Rare earth materials are essential to a variety of economic sectors including healthcare and clean energy. In a new study, scientists at Argonne National Laboratory highlighted which rare earth elements are particularly prone to disruptions such as mine shutdowns.
A number of devices and machines are based on rare earth elements, most of which are mined and refined in China. Disruptions to this supply can have far-reaching consequences, but understanding of how these disruptions affect global markets is limited. Argonne researchers use a unique computer model to understand the effects.
Most of the 17 elements classified as rare earths are actually not rare, but they are difficult and expensive to extract from the ground and separate from one another. Rare earth elements are essential to many emerging technologies, including those that support a clean energy future. These include neodymium, praseodymium and dysprosium, which are components of energy-efficient permanent magnets used in wind turbines and electric vehicles. and gadolinium – the contrast agent taken before an MRI. The U.S. government classifies these items as critical materials, in part because of their importance in the manufacture of products that support national security.
China dominates the global rare earth market. The country produces an estimated 58% of the rare earths mined and controls around 85% of the world’s refining capacity. The US accounted for more than 15% of the production of rare earth mining in 2020, but this material is exported for added value processing and production.
A variety of disruptive events can affect the supply of rare earth materials, including natural disasters, labor disputes, construction delays, and a pandemic.
Causes of supply disruptions. Broad categories of causes of endogenous and exogenous supply disorders (yellow boxes) and examples (blue boxes). Neither the causes of supply disruptions nor the categorization approach include all those documented in the literature. mystery et al.
In a study published in the journal Resources, conservation and recycling, Argonne researchers analyzed the potential impact of three supply disruption scenarios on 10 rare earth elements and a handful of associated compounds to determine the market effects. Argonne’s GCMat (Global Critical Materials) tool was used for the analysis, which was supported by the Department of Defense’s Defense Logistics Agency.
GCMat is an agent-based model that represents a computing framework for simulating interactions between different entities in a particular system. This provides the ability to predict the dynamics of the rare earths market by modeling decisions that individual mining projects, producers and consumers might make. These “agents” continuously update their product prices, supply purchases, production quantities and capacity plans in response to market prices and supply availability.
The GCMat team uses Argonne’s high performance bebop clusters in the Laboratory Computing Resource Center to calibrate the model and assess uncertainties in a number of different market scenarios.
Agent-based modeling examines the parameters that trigger decisions, e.g. B. whether to open or close a mine, and how those decisions cascade across the market and supply chain.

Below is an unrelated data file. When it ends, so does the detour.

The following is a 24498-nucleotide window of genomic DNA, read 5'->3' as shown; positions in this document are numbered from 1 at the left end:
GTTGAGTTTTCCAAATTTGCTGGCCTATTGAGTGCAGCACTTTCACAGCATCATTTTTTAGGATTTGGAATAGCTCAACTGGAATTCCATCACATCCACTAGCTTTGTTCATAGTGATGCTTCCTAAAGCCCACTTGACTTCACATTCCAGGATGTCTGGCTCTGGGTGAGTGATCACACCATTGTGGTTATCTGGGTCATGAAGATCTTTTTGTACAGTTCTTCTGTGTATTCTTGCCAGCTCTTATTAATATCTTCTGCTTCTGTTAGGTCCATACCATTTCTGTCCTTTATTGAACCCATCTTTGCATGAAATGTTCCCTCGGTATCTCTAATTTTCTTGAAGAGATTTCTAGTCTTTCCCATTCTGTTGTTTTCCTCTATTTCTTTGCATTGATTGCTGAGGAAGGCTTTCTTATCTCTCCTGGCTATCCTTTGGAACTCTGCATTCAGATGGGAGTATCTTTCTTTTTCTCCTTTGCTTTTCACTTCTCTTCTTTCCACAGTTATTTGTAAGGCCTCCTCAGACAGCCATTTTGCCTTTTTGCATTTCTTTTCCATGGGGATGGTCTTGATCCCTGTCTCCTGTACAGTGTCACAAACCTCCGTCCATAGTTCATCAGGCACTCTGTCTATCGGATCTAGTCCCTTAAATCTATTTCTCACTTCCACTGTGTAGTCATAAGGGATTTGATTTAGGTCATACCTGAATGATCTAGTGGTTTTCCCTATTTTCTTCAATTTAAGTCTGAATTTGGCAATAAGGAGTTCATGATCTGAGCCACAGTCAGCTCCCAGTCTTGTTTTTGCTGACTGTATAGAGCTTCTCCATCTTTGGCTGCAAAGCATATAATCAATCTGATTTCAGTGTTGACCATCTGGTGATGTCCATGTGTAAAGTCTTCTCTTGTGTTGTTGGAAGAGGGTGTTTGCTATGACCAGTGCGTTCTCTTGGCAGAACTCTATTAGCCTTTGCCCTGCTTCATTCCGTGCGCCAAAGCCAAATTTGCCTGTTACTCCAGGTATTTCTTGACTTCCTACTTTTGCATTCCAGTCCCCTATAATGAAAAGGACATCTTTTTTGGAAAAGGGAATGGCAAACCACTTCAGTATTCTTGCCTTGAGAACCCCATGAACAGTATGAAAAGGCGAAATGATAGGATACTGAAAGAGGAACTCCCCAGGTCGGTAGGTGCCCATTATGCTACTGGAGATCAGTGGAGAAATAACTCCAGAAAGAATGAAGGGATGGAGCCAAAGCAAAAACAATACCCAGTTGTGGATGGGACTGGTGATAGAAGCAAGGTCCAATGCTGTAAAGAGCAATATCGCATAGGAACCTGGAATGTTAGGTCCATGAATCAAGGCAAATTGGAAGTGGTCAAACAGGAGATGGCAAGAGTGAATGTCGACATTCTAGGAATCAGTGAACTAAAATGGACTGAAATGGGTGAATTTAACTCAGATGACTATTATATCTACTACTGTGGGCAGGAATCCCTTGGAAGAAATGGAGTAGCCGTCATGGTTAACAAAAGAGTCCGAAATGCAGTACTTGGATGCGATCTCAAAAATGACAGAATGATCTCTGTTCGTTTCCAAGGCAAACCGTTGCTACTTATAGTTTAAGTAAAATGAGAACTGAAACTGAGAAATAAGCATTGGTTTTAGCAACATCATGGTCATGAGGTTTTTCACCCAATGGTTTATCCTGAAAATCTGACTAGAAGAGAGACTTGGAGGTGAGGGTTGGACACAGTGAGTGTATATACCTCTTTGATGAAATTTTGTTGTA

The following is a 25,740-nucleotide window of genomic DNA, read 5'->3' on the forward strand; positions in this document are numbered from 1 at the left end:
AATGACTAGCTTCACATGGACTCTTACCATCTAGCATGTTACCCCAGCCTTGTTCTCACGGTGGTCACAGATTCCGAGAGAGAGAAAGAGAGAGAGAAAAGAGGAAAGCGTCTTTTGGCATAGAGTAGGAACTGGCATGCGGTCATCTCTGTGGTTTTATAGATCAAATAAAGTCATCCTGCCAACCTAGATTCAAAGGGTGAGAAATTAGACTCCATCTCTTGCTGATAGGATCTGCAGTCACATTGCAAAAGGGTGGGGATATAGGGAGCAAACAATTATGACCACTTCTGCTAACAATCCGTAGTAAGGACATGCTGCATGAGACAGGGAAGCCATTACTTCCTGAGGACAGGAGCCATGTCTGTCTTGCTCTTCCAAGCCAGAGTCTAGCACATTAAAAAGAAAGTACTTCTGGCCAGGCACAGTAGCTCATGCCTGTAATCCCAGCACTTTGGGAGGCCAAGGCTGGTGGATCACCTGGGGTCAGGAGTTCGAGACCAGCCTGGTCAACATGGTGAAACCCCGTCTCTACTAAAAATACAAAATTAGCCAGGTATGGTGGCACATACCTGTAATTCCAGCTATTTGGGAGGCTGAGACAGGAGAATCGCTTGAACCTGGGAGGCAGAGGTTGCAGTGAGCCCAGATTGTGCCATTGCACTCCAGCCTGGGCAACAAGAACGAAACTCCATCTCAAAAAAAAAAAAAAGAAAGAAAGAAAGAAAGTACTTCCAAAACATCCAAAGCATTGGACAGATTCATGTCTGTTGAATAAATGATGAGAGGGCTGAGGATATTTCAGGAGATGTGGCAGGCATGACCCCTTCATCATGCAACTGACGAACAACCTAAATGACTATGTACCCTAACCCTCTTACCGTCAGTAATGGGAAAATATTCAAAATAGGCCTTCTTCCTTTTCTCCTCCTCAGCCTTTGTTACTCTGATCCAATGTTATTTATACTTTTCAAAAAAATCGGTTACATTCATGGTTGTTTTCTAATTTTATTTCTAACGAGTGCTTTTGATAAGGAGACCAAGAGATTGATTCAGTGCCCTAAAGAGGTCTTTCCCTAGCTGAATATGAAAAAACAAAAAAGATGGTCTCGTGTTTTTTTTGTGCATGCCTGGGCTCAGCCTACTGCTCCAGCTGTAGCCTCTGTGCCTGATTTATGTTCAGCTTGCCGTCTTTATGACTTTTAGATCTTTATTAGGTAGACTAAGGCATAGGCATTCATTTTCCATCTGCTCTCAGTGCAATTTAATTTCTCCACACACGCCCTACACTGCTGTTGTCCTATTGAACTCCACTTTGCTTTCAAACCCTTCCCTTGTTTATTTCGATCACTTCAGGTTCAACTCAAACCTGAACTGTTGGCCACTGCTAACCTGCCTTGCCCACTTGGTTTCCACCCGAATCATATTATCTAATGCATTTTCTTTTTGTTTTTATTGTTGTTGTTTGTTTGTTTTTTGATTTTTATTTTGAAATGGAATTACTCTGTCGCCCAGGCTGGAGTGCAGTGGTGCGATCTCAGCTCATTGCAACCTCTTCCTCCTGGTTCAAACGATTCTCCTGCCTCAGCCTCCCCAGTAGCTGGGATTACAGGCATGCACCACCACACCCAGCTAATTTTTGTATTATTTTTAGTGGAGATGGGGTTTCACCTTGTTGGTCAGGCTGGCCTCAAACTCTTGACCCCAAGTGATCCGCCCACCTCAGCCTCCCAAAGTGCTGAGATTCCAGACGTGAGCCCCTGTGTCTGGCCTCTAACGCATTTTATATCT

– Allison Bennett Irion, study co-author and chair of Argonne’s Advanced Supply Chain Analytics initiative
The results of the study have shown which rare earth elements are particularly susceptible to disturbances. The largest price increases in response to malfunctions have occurred in dysprosium oxide, which is used in permanent magnets, specialty alloys, and other applications. Didymoxide, a mixture of neodymium and praseodymium, has also been found to be prone to price increases.
The results suggest that supply disruptions may occur earlier and more REE mines are starting outside of China, although some of these mines may not be able to continue operations after an interruption. In addition, the price and the associated market reactions such as production, capacity and demand tended to extend beyond the disruption period. Such market influences in the magnet supply chain could impact the cost and availability of a number of new clean energy technology applications such as electric vehicles and wind turbines.
-Mystery et al.
In general, the analysis found that for transient scenarios – a one-year export disruption and a two-year mine shutdown – the price impact tended to extend years beyond the disruption period. Effects on production, capacity and demand could possibly last longer. The model suggested that some mines opened in response to a disruption outside of China are unlikely to be operational once primary supplies are restored.
The GCMat team is currently working on changes to the model that will help align it with US goals to reduce greenhouse gas emissions. They improve the representation of the rare earth magnet markets for energy efficient motors, including those used in wind turbines and electric vehicles. New agent-based models of the lithium-ion battery supply chain will explore how the shortage of global materials can impact the adoption of battery technologies that are important to the electric vehicle markets.
GCMat, which was also supported by the DOE’s former Energy Policy and Systems Analysis Office, is based on Argonnes Repast Simphony, an open source toolkit for implementing and using agent-based modeling.
Researchers also plan to use GCMat to assess the effectiveness of strategies such as recycling, conservation, and diversification of supplies to reduce the severity of disruptions in rare earth markets.
Matthew E. Riddle, Eric Tatara, Charles Olson, Braeton J. Smith, Allison Bennett Irion, David Pineault, Elisa Alonso, Diane J. Graziano (2021) “Agent-based modeling of supply disruptions in the global rare earth market,”
Resources, conservation and recycling, Volume 164, doi: 10.1016 / j.resconrec.2020.105193.